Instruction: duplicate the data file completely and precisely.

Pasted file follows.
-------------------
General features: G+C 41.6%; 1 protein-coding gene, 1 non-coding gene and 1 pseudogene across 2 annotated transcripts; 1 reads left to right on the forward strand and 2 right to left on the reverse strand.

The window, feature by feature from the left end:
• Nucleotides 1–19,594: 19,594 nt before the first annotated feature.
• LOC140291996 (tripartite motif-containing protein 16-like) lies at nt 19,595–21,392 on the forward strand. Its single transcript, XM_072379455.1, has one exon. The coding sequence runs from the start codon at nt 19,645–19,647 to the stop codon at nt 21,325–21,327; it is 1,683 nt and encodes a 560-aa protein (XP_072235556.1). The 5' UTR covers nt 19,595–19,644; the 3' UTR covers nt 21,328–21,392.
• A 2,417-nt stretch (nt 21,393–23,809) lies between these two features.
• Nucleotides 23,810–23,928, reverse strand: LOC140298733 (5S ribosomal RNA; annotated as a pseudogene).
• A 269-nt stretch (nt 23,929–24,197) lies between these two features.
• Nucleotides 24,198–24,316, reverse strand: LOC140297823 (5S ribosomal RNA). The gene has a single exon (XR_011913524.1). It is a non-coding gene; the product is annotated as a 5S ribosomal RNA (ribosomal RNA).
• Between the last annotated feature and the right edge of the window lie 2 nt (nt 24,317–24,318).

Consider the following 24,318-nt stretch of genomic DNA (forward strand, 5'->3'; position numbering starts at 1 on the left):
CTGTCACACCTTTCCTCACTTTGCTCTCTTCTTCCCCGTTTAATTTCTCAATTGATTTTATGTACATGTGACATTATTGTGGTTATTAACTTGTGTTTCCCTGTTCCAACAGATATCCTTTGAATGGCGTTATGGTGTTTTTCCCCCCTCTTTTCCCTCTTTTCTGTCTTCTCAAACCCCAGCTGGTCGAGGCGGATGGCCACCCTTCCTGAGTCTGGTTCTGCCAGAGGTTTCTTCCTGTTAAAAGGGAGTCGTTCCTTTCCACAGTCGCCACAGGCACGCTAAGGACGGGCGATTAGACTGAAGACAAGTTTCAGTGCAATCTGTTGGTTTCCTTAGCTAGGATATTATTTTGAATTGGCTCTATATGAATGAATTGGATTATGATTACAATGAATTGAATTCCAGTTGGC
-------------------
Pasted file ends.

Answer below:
General features: G+C 41.6%; 1 protein-coding gene, 1 non-coding gene and 1 pseudogene across 2 annotated transcripts; 1 reads left to right on the forward strand and 2 right to left on the reverse strand.

The window, feature by feature from the left end:
• Nucleotides 1–19,594: 19,594 nt before the first annotated feature.
• LOC140291996 (tripartite motif-containing protein 16-like) lies at nt 19,595–21,392 on the forward strand. Its single transcript, XM_072379455.1, has one exon. The coding sequence runs from the start codon at nt 19,645–19,647 to the stop codon at nt 21,325–21,327; it is 1,683 nt and encodes a 560-aa protein (XP_072235556.1). The 5' UTR covers nt 19,595–19,644; the 3' UTR covers nt 21,328–21,392.
• A 2,417-nt stretch (nt 21,393–23,809) lies between these two features.
• Nucleotides 23,810–23,928, reverse strand: LOC140298733 (5S ribosomal RNA; annotated as a pseudogene).
• A 269-nt stretch (nt 23,929–24,197) lies between these two features.
• Nucleotides 24,198–24,316, reverse strand: LOC140297823 (5S ribosomal RNA). The gene has a single exon (XR_011913524.1). It is a non-coding gene; the product is annotated as a 5S ribosomal RNA (ribosomal RNA).
• Between the last annotated feature and the right edge of the window lie 2 nt (nt 24,317–24,318).

Consider the following 24,318-nt stretch of genomic DNA (forward strand, 5'->3'; position numbering starts at 1 on the left):
CTGTCACACCTTTCCTCACTTTGCTCTCTTCTTCCCCGTTTAATTTCTCAATTGATTTTATGTACATGTGACATTATTGTGGTTATTAACTTGTGTTTCCCTGTTCCAACAGATATCCTTTGAATGGCGTTATGGTGTTTTTCCCCCCTCTTTTCCCTCTTTTCTGTCTTCTCAAACCCCAGCTGGTCGAGGCGGATGGCCACCCTTCCTGAGTCTGGTTCTGCCAGAGGTTTCTTCCTGTTAAAAGGGAGTCGTTCCTTTCCACAGTCGCCACAGGCACGCTAAGGACGGGCGATTAGACTGAAGACAAGTTTCAGTGCAATCTGTTGGTTTCCTTAGCTAGGATATTATTTTGAATTGGCTCTATATGAATGAATTGGATTATGATTACAATGAATTGAATTCCAGTTGGC